What strategies do you recommend for businesses to ensure data integrity and trustworthiness in their reports?

A very important thing for data integrity and trustworthiness is keeping things up to date. Someone has to be accountable for that management as often certain teams within a business will interpret things in different ways and may even use different tools that means they are unsure how the data matches up. So, when there are updates, making sure you know what the impacts are going to be and that you have it covered. Another important thing is communication of this and ensuring you are sending communication out to any of the people who are going to be using the platform and understanding what those changes are going to do. But ahead of all of this, if you’re starting off from a bad place, you will never get to a good place. Auditing what you have and understanding what it is you are currently doing against your objectives is a really key starting place. As explained by James, we will often track various things when people are testing and they’ll very quickly align it with stuff they’re doing in GA4, but more often than not there is a knowledge gap on how the different platforms compare. For example, it might seem on the face of things that we are tracking a purchase, but the reality is we might be tracking a page visit and GA4 is tracking something completely different. So, starting at a place where you are happy with what you are tracking is important, so when changes come along the impact of those changes are pushed out across all the tools they will impact.

Key takeaways and concluding thoughts

Google Analytics is a powerful platform that has the potential to provide rich and meaningful insights to your data. Whilst it can be a tricky tool to navigate, taking the time to learn and understand more about it is only going to benefit you in the long run.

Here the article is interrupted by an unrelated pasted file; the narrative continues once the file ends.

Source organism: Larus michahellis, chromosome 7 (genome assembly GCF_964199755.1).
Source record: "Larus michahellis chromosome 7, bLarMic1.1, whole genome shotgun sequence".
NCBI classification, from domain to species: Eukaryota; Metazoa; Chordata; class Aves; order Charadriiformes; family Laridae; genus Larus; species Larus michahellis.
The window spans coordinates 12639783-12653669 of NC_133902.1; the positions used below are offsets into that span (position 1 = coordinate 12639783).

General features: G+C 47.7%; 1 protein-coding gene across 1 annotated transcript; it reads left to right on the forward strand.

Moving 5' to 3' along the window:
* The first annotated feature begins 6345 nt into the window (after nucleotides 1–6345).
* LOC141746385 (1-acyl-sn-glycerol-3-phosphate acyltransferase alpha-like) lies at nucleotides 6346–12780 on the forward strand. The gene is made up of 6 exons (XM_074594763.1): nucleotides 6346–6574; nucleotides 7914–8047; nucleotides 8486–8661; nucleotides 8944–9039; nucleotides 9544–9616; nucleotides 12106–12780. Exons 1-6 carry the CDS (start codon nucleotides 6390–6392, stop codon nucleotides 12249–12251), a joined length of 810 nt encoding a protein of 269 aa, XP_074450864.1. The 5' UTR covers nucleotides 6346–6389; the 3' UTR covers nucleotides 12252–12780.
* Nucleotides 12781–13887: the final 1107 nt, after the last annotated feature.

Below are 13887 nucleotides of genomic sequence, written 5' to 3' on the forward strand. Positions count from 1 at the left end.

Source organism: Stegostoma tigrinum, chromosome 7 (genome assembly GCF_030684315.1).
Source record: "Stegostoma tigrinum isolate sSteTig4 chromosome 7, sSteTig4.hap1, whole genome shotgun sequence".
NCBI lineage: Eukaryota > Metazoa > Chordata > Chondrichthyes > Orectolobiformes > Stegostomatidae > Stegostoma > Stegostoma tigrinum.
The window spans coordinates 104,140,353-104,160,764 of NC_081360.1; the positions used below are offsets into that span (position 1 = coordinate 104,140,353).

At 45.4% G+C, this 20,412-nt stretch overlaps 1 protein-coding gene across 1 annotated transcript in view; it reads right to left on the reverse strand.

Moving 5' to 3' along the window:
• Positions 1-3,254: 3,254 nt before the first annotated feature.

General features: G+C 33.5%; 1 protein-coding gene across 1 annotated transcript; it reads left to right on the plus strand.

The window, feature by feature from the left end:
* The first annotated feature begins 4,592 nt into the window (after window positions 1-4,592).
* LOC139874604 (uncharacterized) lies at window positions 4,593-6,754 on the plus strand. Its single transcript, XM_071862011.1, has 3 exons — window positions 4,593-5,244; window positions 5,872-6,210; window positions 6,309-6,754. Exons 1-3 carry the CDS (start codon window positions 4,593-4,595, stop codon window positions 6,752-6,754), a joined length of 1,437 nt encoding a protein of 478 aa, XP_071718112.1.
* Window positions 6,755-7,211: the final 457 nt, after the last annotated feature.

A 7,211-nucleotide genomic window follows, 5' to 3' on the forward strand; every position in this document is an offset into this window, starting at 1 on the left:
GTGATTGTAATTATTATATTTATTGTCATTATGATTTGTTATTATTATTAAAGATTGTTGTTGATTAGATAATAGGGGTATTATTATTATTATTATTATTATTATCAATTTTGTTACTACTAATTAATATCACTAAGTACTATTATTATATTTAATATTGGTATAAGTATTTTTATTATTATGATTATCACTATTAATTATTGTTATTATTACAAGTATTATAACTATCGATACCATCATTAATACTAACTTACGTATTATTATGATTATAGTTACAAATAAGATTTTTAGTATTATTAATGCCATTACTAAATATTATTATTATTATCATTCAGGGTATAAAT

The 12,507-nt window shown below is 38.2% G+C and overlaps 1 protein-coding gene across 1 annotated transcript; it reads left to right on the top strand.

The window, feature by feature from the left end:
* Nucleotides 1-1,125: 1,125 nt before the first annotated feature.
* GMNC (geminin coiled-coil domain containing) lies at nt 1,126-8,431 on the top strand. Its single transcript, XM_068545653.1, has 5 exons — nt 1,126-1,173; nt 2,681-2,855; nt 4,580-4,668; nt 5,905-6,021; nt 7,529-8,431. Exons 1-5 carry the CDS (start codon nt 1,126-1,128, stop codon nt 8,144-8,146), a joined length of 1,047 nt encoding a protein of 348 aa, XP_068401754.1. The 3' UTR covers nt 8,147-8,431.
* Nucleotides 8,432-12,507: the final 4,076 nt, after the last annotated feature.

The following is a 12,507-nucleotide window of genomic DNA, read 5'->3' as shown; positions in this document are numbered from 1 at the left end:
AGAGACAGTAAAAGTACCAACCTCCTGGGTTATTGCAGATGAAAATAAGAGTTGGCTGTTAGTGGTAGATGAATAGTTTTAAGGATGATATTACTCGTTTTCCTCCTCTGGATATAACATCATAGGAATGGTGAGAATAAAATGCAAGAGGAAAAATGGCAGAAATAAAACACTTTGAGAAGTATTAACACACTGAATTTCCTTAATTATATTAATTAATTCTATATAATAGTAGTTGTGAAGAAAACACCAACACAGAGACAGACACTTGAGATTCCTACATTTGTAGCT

Our expert panel share their final thoughts and main things to remember when working with GA4:

  • Start with the foundations. Reports should be really easy to understand by people at all levels and this comes from having a good understanding of what you want to achieve, what data you want to see and why.
  • Google Chrome extensions can be a really useful alternative to Developer Tools. They can tell you not only how and when things are firing in the page load sequence, but also where the consent indicators are coming in. This can be especially useful for businesses who are conscious of whether they have followed the rules correctly and implemented everything in the correct way.
  • If you’re seeing a discrepancy across platforms, don’t try and tackle the whole thing. Instead, take a single metric that sits across the platforms that you’re unsure on, and take the time to understand and gain the knowledge on what those things are tracking and how they are working. Once you understand that, you can apply the same logic to the rest of the metrics seeing discrepancies.

If you want to speak in more detail about any of the topics covered, get in touch and we are happy to help.

You can also watch the full recording of the webinar on our YouTube channel.